“I’ve still got a lot to offer; baseball has been my life,” Baker told the newspaper. “I have a lifetime of knowledge, much more than those who have never played the game.”
Baker’s Astros were recently eliminated in the American League Championship Series by the Texas Rangers, thus ending their 2023 season. The loss was accompanied by speculation that the 74-year-old Baker would step down and opt for retirement. His run with Houston ends after four seasons, two pennants, and one World Series title in 2021 — the first World Series title of Baker’s managerial career.
“It has been a tremendous honor to be the leader of this ballclub. Thank you to the fans for their unwavering passion. The amount of love I’ve received in my time in Houston has been unmatched,” Baker said in a press release from the team. “Thank you to all my players and coaches for their many sacrifices on our multiple pursuits to a World Series title. You all gave me all you had every day and that’s all I can ever ask for. Lastly, I want to say thank you to all my friends and family. I have immense gratitude for all of the love and support you have shown me throughout the years and I can’t say thank you enough. This isn’t a goodbye, it’s simply a See You Later.”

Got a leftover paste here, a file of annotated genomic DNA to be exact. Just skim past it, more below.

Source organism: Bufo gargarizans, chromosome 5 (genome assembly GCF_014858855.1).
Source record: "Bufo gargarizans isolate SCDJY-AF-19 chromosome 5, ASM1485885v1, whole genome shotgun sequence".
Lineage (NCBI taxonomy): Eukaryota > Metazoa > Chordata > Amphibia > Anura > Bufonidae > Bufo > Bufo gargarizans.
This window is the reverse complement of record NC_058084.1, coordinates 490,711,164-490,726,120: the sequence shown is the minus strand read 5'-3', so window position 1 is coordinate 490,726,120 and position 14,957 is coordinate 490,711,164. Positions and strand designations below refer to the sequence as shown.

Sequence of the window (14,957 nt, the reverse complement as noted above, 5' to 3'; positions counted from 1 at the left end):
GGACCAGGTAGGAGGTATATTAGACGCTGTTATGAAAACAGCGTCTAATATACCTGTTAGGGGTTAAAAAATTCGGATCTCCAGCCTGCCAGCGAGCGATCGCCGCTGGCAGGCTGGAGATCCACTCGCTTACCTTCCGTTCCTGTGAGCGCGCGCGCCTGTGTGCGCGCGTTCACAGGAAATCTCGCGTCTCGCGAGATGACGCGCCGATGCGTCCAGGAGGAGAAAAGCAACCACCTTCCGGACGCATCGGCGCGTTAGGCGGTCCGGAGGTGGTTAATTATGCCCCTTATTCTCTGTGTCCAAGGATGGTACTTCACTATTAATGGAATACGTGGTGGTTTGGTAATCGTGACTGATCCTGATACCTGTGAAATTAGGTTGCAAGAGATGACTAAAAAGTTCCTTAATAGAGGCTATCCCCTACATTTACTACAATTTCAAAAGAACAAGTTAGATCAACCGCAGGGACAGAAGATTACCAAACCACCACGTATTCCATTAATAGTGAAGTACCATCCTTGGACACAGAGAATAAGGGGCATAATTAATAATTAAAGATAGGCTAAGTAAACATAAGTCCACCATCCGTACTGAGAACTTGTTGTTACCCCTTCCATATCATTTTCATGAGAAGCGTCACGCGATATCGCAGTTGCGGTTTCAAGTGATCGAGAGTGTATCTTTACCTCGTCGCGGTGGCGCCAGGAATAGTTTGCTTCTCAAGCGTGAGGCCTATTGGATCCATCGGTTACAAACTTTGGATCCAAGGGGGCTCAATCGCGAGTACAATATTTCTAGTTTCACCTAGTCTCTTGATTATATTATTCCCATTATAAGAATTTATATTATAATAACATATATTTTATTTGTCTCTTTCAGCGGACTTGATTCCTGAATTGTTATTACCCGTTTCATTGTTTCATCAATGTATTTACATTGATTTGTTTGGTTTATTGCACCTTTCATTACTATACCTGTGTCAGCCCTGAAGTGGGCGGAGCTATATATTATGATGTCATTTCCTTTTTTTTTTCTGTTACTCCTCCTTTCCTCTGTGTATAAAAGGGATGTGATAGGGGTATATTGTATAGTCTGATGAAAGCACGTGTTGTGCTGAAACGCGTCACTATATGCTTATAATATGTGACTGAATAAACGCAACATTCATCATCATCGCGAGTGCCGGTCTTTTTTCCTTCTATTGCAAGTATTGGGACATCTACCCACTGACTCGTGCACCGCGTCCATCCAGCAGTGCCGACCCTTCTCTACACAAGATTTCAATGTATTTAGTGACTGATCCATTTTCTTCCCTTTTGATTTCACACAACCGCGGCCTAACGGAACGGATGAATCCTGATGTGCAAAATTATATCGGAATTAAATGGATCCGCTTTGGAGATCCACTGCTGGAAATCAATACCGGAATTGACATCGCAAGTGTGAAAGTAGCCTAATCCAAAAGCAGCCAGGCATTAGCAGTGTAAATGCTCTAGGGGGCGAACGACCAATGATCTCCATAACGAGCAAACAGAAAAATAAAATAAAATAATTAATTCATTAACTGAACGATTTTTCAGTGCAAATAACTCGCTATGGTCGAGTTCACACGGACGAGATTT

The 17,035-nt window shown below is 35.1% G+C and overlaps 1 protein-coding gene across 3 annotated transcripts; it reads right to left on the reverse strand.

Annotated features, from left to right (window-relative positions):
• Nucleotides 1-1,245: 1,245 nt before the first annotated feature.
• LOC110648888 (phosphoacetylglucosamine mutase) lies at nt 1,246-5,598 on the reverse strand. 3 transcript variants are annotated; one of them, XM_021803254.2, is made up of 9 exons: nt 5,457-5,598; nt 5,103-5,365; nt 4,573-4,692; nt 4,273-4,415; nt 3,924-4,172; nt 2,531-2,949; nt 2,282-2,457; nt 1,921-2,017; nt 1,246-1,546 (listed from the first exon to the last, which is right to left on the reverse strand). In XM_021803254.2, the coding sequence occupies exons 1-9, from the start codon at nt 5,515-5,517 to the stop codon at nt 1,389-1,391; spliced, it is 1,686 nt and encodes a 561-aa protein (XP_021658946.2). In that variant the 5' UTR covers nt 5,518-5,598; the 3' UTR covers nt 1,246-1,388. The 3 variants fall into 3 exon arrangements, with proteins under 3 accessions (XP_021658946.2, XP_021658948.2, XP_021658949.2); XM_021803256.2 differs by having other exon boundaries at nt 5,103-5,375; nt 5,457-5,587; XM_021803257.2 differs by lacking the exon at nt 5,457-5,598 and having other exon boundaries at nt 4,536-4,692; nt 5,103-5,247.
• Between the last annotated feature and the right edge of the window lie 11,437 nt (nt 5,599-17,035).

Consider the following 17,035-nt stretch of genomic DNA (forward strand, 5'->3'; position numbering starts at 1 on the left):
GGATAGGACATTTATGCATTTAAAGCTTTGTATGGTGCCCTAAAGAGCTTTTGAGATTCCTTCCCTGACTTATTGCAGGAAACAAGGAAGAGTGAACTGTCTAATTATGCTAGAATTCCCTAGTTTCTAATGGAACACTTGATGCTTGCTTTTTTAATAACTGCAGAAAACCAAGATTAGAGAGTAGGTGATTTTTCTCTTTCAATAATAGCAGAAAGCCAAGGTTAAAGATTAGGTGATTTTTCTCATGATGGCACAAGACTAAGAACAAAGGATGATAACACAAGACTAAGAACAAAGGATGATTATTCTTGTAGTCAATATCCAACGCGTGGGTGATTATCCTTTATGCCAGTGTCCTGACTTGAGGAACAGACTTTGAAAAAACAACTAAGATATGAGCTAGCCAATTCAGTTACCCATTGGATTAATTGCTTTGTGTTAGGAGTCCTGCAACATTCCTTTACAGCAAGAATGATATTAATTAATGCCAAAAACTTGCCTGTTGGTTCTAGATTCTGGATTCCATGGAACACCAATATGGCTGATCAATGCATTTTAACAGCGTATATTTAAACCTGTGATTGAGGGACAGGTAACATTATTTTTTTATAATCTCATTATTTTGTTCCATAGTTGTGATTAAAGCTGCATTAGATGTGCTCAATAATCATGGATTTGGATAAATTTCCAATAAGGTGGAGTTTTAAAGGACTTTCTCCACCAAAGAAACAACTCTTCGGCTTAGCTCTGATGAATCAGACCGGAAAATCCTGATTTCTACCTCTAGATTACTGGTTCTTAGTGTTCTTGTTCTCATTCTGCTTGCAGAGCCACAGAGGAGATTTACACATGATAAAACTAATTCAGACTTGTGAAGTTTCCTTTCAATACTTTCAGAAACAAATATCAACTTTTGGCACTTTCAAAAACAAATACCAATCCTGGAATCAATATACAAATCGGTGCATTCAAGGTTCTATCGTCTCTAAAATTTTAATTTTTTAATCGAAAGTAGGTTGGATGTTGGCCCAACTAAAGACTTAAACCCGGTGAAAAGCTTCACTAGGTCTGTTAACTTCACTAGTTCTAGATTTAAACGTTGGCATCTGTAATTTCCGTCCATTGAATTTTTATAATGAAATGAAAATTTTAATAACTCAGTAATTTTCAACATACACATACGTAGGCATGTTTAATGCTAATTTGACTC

That managerial career was as sprawling as it was excellent. After spending parts of 19 seasons in the majors as an All-Star outfielder, Baker joined the San Francisco Giants as manager in 1993 and eventually guided them to three postseason berths, including a pennant in 2002. From there came managerial stints with the Chicago Cubs, Cincinnati Reds, Washington Nationals, and finally Astros. He led each of those teams to the playoffs and won a total of three pennants and three NL Manager of the Year awards.
In the end, Baker in the dugout amassed a record of 2,183-1,862. Those 2,183 wins rank seventh all-time. As well, Baker’s 57 career postseason wins rank fourth all-time. His 13 total postseason appearances also rank fourth among major-league managers. Baker was also the first Black manager to register 2,000 career wins.
Baker had a strong Hall of Fame case as a manager even before he at last broke through and won a ring in 2022, but the championship veneer all but ensures he’ll one day get a plaque in Cooperstown.
As for the Astros, they’re left in need of a new manager for the 2024 season and beyond as they try to extend the current window of contention that’s seen them win a pair of World Series since 2017 and make it least as far as the ALCS in seven straight seasons.